Brendan Dassey, nephew of Steven Avery and subject of Netflix’s Making a Murderer, whose conviction was found to be unlawful on Friday by a federal judge, could sue police and his lawyer for millions of dollars.
On Friday, Federal Judge William E. Duffin found the then 16-year-old Dassey was mentally unfit and manipulated when he was interrogated by the police. Dassey was convicted in 2007 and subsequently sentenced to life imprisonment for acting as his uncle’s accomplice in the murder of 25-year-old photographer Teresa Halbach.
Making a Murderer: Brendan Dassey’s imprisonment was unlawful, judge says
As reported by The Wrap, Judge Duffin said Dassey’s conviction was unlawful because his confession to Halbach’s murder was involuntary.
In his judgement, Duffin wrote, “The investigators repeatedly claimed to already know what happened on October 31 and assured Dassey that he had nothing to worry about. These repeated false promises, when considered in conjunction with all relevant factors, most especially Dassey’s age, intellectual deficits, and the absence of a supportive adult, rendered Dassey’s confession involuntary under the Fifth and Fourteenth Amendments.”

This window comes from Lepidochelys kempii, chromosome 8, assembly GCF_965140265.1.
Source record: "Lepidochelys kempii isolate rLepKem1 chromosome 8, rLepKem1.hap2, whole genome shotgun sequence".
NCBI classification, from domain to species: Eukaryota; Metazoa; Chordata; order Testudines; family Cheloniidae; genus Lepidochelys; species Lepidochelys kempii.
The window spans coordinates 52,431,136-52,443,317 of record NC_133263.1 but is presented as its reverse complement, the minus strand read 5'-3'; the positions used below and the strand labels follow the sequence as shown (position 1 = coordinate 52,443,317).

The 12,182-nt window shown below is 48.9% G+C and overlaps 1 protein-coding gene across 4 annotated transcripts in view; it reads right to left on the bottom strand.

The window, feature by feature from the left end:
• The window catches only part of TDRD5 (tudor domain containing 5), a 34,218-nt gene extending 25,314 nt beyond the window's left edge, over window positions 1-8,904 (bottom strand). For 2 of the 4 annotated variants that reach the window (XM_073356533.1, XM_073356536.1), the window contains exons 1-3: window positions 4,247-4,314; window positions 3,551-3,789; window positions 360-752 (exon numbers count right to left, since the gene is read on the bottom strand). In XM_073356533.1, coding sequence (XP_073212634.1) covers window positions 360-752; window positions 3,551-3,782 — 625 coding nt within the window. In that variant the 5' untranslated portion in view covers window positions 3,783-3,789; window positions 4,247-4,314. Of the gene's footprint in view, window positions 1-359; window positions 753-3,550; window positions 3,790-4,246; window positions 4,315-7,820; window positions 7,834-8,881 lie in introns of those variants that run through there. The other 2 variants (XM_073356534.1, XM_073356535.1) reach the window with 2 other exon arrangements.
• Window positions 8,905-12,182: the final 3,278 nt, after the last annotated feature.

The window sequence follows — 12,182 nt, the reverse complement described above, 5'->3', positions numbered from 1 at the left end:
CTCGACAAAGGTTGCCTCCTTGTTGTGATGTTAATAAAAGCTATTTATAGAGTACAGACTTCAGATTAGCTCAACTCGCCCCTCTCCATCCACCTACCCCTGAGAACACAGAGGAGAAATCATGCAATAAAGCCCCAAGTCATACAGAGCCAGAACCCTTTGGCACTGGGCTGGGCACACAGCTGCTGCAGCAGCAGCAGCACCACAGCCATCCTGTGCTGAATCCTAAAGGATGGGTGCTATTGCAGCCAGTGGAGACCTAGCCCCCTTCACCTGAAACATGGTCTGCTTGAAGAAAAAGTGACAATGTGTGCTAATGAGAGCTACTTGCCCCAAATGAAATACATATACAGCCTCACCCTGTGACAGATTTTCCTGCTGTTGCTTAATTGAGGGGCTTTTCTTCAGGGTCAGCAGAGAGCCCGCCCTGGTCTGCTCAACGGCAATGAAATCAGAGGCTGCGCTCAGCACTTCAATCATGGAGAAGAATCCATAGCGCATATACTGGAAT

The Making a Murderer show asserts that Dassey’s former lawyer, Len Kachinsky, had made a deal that eventually led to the conviction of his client instead of fighting for his innocence, as reported by Yahoo News.
Making a Murderer: Brendan Dassey could sue police and his lawyer
Speaking with The Wrap, Kachinsky said, “I will not be further involved in Dassey’s case. I have no opinion as to his factual guilt or innocence. I expect the State will appeal.”
As a result, legal experts claim Dassey could sue the police and even his lawyer for millions of dollars. “He could sue his lawyer for putting him in the hands of his investigators, who just ripped him a new one,” Steve Cron, a criminal defense attorney and professor of law at the Pepperdine University, said. According to Cron, there was “malpractice” committed at the hands of Kachinsky.
However, winning might not be as easy. Legal experts say while the decision to throw out Dassey’s confession comes as good news, there is a possibility prosecutors could try Dassey again.